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Link Between Depression and Social Media Use

Link Between Depression and Social Media Use

Most of us have accounts with multiple social media sites. But what do those sites do to our mental health? About 88 percent of 18 to 29 year olds use some kind of social media. Study after study, they are showing the same thing. There is a "casual" link between online networking and depression.

When you're using social media, how do you feel?

  • Kirstin Borge, UMary Student: "It depends, sometimes I see things and think, 'oh that's really cool.' I wish I could be on vacation, or different things like that."
  • Tate Barnhardt, UMary Student: "I want what I don't have. It's nice to imagine myself doing certain things even though I can't."
  • Jessica Clement is a licensed professional counselor with CHI explains the pressure users feel before posting.

Jessica Clement: "Seems like there's more pressure now with social media to present a certain image, to appear perfect." Making young adults take a second look at their posts.

Kirstin: "I guess one thing is wondering if people are going to like it I guess."

Tate: "Triple check and make sure everything is spelled correctly and is just the way I want it. I want it to be perfect and not have anyone ridicule me for posting something."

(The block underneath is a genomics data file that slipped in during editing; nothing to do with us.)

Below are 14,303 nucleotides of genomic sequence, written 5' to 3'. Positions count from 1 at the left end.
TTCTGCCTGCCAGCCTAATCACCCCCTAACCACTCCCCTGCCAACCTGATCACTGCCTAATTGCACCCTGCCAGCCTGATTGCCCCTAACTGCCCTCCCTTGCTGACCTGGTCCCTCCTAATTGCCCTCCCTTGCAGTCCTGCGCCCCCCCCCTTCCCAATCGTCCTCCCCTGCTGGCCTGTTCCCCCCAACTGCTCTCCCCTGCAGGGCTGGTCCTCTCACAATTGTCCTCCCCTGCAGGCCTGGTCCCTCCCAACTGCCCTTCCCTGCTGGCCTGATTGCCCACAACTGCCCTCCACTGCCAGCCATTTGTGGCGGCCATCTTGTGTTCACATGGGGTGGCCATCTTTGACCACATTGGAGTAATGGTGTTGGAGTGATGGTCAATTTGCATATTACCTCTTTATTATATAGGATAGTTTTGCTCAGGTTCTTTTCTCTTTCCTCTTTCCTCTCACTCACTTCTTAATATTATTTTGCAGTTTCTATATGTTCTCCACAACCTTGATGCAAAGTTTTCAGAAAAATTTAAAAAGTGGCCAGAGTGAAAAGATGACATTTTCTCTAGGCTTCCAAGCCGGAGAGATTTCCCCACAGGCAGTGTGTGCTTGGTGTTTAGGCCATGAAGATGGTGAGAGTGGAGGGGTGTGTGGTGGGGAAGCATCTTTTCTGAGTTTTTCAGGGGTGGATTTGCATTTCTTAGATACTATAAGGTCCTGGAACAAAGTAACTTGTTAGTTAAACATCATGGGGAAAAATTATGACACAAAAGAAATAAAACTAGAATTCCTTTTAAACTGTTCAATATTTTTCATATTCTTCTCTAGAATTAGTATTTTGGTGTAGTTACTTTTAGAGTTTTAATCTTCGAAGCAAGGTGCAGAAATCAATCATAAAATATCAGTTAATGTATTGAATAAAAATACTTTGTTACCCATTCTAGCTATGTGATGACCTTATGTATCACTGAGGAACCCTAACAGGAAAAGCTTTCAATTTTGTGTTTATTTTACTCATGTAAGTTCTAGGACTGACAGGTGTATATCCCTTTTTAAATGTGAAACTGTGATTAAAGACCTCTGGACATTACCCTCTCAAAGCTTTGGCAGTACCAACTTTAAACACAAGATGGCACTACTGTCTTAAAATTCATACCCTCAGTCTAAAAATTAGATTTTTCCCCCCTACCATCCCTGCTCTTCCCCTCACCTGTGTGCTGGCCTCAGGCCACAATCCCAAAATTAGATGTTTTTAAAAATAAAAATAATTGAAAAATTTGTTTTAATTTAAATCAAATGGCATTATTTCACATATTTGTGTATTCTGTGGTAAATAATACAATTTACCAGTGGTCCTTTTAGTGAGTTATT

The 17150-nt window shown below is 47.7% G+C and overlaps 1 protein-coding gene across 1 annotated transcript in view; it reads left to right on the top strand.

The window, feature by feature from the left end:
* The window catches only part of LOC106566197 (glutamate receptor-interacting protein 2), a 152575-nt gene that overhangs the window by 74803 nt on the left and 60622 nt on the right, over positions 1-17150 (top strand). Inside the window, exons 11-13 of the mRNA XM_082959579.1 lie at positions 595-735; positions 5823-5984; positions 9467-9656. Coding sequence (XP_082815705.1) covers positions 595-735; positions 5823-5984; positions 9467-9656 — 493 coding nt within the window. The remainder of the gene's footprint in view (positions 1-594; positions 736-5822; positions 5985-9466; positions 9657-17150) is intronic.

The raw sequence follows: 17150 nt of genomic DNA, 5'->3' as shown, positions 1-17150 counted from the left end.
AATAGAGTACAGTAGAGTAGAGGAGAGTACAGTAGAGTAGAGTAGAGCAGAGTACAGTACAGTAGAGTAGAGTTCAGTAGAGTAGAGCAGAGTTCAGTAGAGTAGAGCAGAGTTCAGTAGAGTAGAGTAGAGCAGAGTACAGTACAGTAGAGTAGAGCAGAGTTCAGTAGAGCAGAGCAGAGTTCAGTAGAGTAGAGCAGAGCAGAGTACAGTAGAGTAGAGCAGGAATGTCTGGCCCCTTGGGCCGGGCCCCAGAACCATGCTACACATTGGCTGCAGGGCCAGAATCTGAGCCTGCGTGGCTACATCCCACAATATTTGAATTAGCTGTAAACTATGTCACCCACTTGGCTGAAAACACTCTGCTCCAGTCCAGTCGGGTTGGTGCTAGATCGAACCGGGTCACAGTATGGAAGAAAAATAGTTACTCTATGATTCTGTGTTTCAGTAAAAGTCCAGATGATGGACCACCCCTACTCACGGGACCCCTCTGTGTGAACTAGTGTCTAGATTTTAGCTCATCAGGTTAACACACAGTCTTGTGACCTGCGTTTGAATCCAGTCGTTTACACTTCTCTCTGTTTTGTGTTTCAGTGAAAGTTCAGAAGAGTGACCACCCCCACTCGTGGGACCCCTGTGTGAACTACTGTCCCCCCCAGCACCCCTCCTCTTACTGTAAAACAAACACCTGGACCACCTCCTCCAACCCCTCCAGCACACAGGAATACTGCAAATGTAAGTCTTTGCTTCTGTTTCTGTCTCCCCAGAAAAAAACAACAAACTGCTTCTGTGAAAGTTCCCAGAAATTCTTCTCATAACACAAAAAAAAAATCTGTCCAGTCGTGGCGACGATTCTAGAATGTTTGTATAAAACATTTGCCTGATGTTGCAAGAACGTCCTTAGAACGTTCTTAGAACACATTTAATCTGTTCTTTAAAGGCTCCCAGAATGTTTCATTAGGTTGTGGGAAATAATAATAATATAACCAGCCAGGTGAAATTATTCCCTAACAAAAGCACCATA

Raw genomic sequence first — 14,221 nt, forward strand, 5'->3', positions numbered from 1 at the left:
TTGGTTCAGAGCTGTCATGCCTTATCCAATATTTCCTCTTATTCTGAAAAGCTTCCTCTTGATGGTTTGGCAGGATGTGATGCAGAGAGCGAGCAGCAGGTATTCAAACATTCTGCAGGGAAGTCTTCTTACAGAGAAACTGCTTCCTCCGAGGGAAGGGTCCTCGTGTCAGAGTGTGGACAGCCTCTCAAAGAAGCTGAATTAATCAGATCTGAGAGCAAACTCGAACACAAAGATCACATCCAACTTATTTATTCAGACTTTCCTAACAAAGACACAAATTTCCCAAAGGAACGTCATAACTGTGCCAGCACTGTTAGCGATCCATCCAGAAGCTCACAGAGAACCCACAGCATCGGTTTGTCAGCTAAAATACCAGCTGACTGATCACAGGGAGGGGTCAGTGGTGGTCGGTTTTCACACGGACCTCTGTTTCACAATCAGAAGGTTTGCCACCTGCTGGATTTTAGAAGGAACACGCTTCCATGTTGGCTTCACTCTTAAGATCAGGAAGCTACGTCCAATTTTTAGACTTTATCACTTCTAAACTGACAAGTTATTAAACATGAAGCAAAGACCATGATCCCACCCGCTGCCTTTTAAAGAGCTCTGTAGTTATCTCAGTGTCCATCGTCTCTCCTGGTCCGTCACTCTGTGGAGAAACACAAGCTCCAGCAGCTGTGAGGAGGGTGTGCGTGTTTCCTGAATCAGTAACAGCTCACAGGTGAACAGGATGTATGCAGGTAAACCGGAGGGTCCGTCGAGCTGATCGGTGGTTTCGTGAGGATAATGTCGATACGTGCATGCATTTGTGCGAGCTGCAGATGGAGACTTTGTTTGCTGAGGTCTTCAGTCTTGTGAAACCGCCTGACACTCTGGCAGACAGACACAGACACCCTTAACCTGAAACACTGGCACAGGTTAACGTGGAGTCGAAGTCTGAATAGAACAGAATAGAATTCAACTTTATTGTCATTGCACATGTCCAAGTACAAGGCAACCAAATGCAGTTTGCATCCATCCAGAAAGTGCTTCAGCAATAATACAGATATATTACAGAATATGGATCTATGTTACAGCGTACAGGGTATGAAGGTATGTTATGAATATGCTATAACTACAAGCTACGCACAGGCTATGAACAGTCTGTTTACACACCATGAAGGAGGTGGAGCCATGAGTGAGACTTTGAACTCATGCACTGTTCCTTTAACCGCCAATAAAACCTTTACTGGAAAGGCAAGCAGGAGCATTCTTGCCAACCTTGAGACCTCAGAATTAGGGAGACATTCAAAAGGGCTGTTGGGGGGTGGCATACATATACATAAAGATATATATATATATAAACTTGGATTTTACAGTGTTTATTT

With an endless amount of filters, it can be easy to be a different, and even better person online. Clement says when we begin comparing, feelings of self-doubt and depression can creep up.

Jessica Clement, Licensed Professional Counselor: "there's the comparison factor. If you're on social media and comparing yourself to others, in particular, negatively comparing yourself, I think that can be risky also."

Kirstin: "Social media is more like a highlight reel. It's not really realistic. Social media is not real life. It's so easy to Photoshop and make yourself look different."

Tate: "I actually deleted my Facebook recently because of that. I got sick of seeing everyone posting about their life. I realized I didn't care that much, and I'd be comparing myself to them."

A University of Pennsylvania study shows the main factor for social media depression is comparing your life to others. The second is FOMO, or fear of missing out. To read the full study, click here. If you feel you're facing depression from using social media, the solution is simple. Cut back your time online.

Malique Rankin reporting